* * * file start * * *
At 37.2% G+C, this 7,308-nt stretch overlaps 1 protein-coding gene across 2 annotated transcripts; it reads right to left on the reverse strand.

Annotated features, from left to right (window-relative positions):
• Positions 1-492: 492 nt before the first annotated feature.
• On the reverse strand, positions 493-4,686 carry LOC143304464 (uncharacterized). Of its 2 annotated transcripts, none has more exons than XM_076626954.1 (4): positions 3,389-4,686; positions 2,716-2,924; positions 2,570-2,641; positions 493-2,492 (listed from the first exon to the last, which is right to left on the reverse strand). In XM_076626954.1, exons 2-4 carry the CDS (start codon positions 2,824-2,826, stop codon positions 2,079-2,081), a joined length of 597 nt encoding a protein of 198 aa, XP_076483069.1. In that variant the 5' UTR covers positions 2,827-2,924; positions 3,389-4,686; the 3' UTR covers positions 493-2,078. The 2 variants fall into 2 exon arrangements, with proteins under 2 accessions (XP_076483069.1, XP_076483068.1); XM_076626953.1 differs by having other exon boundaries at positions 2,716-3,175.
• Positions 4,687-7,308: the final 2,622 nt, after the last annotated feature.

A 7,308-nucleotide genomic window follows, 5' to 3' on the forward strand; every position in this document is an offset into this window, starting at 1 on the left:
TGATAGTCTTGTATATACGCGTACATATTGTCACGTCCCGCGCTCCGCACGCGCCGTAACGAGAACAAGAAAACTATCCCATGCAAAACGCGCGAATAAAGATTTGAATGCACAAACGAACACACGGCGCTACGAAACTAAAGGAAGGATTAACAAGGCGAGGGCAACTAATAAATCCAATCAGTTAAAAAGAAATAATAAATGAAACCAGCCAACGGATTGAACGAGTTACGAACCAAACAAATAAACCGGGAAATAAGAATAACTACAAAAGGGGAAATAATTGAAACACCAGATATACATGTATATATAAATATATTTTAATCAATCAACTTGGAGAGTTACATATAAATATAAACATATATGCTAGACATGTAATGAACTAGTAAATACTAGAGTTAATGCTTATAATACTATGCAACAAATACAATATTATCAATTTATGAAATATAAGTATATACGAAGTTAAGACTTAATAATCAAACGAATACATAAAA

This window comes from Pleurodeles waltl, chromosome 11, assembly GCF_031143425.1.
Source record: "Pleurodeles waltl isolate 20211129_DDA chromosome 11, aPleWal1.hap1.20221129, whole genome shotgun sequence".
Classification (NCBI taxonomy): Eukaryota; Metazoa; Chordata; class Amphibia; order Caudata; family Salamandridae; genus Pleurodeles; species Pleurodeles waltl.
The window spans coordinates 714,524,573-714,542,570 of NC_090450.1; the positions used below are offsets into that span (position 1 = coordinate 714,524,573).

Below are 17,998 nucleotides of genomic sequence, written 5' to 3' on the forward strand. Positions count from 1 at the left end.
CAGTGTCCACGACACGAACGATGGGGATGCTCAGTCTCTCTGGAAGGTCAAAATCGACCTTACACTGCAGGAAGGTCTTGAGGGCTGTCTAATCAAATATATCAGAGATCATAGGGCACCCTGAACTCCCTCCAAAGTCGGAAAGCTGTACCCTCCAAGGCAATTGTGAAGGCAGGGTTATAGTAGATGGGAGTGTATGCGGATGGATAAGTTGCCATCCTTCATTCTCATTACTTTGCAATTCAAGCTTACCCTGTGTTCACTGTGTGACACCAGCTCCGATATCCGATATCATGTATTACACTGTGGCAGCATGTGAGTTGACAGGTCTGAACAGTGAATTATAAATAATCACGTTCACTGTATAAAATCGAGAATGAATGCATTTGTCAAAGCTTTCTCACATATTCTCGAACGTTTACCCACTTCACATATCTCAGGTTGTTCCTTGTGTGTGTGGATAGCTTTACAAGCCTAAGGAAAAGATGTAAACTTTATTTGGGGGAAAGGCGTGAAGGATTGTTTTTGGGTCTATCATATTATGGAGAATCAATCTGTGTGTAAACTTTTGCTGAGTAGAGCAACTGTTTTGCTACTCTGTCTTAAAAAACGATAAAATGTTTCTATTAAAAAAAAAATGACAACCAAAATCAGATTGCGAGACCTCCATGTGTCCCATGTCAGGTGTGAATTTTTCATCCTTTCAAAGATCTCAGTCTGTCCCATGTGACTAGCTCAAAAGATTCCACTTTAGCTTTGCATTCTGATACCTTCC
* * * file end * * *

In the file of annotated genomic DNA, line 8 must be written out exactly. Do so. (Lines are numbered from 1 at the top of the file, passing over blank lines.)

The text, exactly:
This window comes from Pleurodeles waltl, chromosome 11, assembly GCF_031143425.1.